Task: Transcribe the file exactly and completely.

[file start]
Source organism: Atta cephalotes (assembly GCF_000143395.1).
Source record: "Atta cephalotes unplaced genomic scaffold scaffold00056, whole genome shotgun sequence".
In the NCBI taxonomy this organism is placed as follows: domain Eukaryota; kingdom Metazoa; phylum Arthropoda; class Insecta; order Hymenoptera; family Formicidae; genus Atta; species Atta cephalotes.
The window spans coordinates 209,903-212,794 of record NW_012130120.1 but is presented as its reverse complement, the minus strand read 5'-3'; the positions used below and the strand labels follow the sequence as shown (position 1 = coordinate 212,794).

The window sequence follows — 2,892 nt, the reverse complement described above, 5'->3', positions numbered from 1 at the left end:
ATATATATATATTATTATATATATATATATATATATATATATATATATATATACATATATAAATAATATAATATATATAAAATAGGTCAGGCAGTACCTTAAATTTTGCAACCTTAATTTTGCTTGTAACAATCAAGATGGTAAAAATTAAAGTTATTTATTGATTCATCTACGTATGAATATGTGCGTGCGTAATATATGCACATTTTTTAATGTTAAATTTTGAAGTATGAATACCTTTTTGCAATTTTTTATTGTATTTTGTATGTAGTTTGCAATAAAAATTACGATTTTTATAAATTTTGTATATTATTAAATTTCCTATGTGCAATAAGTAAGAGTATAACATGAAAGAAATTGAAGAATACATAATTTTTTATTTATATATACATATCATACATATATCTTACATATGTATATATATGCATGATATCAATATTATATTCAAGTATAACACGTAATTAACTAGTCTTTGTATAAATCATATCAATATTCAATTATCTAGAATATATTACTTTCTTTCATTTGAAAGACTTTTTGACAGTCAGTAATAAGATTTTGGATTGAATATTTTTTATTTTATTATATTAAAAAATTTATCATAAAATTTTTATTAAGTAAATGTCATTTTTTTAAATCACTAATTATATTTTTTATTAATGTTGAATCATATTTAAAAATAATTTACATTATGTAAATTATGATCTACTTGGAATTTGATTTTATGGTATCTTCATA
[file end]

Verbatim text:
Source organism: Atta cephalotes (assembly GCF_000143395.1).
Source record: "Atta cephalotes unplaced genomic scaffold scaffold00056, whole genome shotgun sequence".
In the NCBI taxonomy this organism is placed as follows: domain Eukaryota; kingdom Metazoa; phylum Arthropoda; class Insecta; order Hymenoptera; family Formicidae; genus Atta; species Atta cephalotes.
The window spans coordinates 209,903-212,794 of record NW_012130120.1 but is presented as its reverse complement, the minus strand read 5'-3'; the positions used below and the strand labels follow the sequence as shown (position 1 = coordinate 212,794).

The window sequence follows — 2,892 nt, the reverse complement described above, 5'->3', positions numbered from 1 at the left end:
ATATATATATATTATTATATATATATATATATATATATATATATATATATATACATATATAAATAATATAATATATATAAAATAGGTCAGGCAGTACCTTAAATTTTGCAACCTTAATTTTGCTTGTAACAATCAAGATGGTAAAAATTAAAGTTATTTATTGATTCATCTACGTATGAATATGTGCGTGCGTAATATATGCACATTTTTTAATGTTAAATTTTGAAGTATGAATACCTTTTTGCAATTTTTTATTGTATTTTGTATGTAGTTTGCAATAAAAATTACGATTTTTATAAATTTTGTATATTATTAAATTTCCTATGTGCAATAAGTAAGAGTATAACATGAAAGAAATTGAAGAATACATAATTTTTTATTTATATATACATATCATACATATATCTTACATATGTATATATATGCATGATATCAATATTATATTCAAGTATAACACGTAATTAACTAGTCTTTGTATAAATCATATCAATATTCAATTATCTAGAATATATTACTTTCTTTCATTTGAAAGACTTTTTGACAGTCAGTAATAAGATTTTGGATTGAATATTTTTTATTTTATTATATTAAAAAATTTATCATAAAATTTTTATTAAGTAAATGTCATTTTTTTAAATCACTAATTATATTTTTTATTAATGTTGAATCATATTTAAAAATAATTTACATTATGTAAATTATGATCTACTTGGAATTTGATTTTATGGTATCTTCATA